We can be forgiven for thinking this doesn’t feel much like Spring.
And yet, the Sun rises a little earlier and sets a little later every day. There are more warm days than cold days. Trees are starting to bud.
This year, I’m going to suggest we set our poetry aside and simply enjoy Spring for what it is: the return of life to the land.
Go for a walk
I like to walk outdoors year-round. Then again, I live in a place where snowshoes are never needed. Several people who saw my Witchfest pictures commented about “short sleeves and green grass.” Last Saturday was a nice day in Austin. Of course, as I write this, we’re under a Winter Weather Advisory. The weather in Texas changes quickly… and just as quickly, it will be warm again.
Whatever the weather at the moment, it’s moving toward warmer and greener. So get outside. Go for a walk in a park, or just around the block. Watch the birds and squirrels. See which trees are starting to blossom. I’m starting to see some buds on the crape myrtles, but the red oak in my side yard is always the last tree in the neighborhood to bloom.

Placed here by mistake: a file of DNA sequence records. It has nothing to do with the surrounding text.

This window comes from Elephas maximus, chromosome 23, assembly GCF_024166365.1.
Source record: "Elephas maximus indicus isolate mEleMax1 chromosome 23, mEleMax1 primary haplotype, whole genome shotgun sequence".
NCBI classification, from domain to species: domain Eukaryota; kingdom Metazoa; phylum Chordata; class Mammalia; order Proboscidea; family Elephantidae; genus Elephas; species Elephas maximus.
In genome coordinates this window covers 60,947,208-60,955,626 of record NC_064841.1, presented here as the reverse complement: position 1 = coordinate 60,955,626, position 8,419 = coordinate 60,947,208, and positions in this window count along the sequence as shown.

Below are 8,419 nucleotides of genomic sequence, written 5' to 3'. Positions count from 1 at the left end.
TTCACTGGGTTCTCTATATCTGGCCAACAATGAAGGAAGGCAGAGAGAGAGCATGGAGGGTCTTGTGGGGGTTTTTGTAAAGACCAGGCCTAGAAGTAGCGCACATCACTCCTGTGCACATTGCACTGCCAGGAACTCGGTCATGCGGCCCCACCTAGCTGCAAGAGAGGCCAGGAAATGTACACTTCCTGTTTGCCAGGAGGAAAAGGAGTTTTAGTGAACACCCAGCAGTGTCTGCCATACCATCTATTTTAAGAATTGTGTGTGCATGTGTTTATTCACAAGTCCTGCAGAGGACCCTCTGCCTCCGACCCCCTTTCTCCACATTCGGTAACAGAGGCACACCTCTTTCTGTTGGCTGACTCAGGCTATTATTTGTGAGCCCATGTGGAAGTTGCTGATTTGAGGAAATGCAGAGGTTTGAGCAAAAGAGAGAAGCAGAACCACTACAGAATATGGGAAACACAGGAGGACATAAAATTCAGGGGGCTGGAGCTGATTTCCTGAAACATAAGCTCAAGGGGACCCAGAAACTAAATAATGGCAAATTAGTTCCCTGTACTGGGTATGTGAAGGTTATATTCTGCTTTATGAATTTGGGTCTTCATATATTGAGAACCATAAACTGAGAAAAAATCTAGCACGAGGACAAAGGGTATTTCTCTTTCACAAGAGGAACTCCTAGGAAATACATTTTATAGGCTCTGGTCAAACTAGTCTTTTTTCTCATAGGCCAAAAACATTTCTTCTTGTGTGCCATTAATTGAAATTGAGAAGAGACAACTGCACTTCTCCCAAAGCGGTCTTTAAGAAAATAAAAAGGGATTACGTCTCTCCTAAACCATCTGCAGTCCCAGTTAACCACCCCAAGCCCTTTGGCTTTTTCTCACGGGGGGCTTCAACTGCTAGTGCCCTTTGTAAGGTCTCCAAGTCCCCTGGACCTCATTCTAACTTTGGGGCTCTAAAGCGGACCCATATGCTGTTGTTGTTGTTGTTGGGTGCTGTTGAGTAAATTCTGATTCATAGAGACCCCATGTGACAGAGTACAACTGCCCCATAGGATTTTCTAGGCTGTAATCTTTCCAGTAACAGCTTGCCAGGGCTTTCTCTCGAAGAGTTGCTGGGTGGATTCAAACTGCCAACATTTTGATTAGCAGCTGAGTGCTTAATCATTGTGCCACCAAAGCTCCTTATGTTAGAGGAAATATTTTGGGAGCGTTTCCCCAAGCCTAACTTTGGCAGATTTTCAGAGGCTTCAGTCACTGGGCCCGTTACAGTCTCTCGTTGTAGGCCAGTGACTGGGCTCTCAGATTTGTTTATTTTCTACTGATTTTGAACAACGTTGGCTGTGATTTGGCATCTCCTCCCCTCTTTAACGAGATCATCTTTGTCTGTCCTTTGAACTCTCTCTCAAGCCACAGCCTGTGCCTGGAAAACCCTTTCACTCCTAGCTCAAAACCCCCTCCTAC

Go for a walk and enjoy being outside.
Plant marigolds and pansies, daffodils and violets, geraniums and daisies. Plant wildflowers native to where ever you live. Plant them around your house and plant them in your house. Plant them in the ground and in pots.
For a Druid who loves Nature, I’m a lousy horticulturalist. But even I can go to the local garden store, buy a few plants, and plant them in the ground. They may not all make it, but some of them will, and some flowers are better than no flowers.
If it’s too early where you live, start your flowers inside and then transplant them when the conditions are right.
We cannot make life easy – especially in times like these. But we can make it beautiful. Plant flowers.